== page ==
"For as many as are of the works of the law are under the curse . . ." (Galatians 3:10)
The phrase, "works of the law," in the New Testament is equivalent to our English word, "legalism". When you see this phrase it always means keeping the law in order to be saved; not as the evidence or fruits of salvation but as a means of salvation. Keep that in mind.
Paul is saying, "Anyone who is trying to earn salvation or eternal life by keeping the law is under the curse". Why? The apostle Paul gives us the answer:
"for it is written, 'Cursed is everyone who does not continue in all things which are written in the book of the law, to do them.' " (Galatians 3:10).
In other words, if you want to be saved through the law you have to observe it in every detail and continually. If you ever miss on one point you come under the curse.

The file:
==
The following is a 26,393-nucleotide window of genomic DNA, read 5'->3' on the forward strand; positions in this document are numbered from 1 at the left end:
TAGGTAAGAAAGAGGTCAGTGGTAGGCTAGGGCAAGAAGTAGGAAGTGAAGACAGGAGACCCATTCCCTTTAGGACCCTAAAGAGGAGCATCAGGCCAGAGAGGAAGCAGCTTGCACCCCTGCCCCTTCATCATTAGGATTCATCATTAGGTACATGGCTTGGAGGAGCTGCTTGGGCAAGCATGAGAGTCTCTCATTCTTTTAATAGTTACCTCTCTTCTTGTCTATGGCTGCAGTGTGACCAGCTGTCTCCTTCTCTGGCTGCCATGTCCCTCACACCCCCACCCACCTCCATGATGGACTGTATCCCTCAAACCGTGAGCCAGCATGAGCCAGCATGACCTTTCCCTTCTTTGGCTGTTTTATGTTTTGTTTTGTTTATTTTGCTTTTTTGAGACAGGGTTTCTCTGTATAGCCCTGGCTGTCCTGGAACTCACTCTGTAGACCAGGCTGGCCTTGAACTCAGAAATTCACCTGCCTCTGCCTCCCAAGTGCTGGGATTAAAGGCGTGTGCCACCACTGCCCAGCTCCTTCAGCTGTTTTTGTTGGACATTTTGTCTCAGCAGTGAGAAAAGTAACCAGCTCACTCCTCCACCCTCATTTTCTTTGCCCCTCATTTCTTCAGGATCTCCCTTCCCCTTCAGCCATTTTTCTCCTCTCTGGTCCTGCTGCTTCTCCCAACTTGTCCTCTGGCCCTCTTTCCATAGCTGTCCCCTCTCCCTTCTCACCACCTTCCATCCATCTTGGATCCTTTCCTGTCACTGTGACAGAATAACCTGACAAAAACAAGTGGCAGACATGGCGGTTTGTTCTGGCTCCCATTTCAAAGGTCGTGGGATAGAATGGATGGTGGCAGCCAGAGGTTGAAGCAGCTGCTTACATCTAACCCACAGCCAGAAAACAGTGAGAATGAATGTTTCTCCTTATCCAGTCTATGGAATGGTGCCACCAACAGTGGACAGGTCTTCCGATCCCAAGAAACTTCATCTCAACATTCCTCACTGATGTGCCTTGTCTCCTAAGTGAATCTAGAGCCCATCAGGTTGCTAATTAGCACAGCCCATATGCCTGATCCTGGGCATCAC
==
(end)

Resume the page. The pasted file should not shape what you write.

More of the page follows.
The fact is that "all have sinned" (Romans 3:23). There is not one single, solitary person who has kept the law perfectly, other than Christ. All Christians are sinners saved by grace. Notice carefully this next verse in Galatians:
"Christ has redeemed us from the curse of the law, having become a curse FOR US . . ." (Galatians 3:13).
And it was God the Father who made Him a curse, for He "did not spare His own Son" (Romans 8:32) for us. Three times Jesus pleaded with the Father: "Father, if it is Your will, take this cup away from Me . . ." (Luke 22:42). The cup Christ was referring to was not simply death on the cross. He hardly felt that pain compared to the anguish to which He was referring. It was the curse of God against your sins and mine that Christ pleaded God to remove. He knew what it meant to be cursed by God.